If you assume the molecules have zero volume, then it acts as a "perfect gas" and will follow Charles' Law (

http://en.wikipedia.org/wiki/Charles%27_law).

This means that its volume will shrink from "Gas at 298 K d = 0.657 kg/m^3" down to zero volume at absolute zero (0K=-273.16C).

Of course, it stops acting as an ideal gas when you approach the boiling point (111K).

Van der Waals produced a more accurate relationship which takes into account the finite volume of the molecule, and the attraction between the molecules (

http://en.wikipedia.org/wiki/Van_der_Waals_equation). This gives results which are more accurate than a "straight line" extrapolation to absolute zero.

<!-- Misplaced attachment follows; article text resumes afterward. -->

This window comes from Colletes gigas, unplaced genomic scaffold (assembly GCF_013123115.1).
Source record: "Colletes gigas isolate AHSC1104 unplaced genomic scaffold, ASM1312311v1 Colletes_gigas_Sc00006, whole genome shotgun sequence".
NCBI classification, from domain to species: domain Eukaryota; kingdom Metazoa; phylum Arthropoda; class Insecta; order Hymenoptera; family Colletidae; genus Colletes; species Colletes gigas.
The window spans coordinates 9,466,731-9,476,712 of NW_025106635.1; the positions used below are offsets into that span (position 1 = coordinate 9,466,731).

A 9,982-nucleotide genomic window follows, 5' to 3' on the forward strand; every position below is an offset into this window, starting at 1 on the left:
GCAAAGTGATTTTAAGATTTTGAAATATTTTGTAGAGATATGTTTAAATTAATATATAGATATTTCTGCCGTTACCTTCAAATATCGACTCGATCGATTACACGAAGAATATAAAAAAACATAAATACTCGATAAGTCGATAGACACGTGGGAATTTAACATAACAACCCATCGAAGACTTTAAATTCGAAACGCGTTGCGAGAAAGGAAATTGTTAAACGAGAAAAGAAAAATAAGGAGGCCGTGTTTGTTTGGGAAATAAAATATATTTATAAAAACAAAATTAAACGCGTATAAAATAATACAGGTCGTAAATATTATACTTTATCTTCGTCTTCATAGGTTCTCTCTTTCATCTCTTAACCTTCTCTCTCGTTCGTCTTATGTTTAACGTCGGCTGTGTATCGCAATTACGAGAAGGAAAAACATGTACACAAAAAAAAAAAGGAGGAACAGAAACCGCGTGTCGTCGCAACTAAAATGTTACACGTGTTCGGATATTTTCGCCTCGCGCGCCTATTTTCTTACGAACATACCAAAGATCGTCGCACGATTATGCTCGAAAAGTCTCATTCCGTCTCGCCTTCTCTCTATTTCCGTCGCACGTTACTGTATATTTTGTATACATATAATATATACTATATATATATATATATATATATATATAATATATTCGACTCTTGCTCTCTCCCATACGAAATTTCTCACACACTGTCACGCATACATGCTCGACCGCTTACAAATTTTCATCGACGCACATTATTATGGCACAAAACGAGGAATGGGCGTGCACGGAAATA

Van der Waals' formula requires two parameters:

- a is a measure for the attraction between the particles, and
- b is the average volume excluded from v by a particle

However, I am having trouble finding the a & b values for methane - could an experienced chemist show where to find these quantities, please?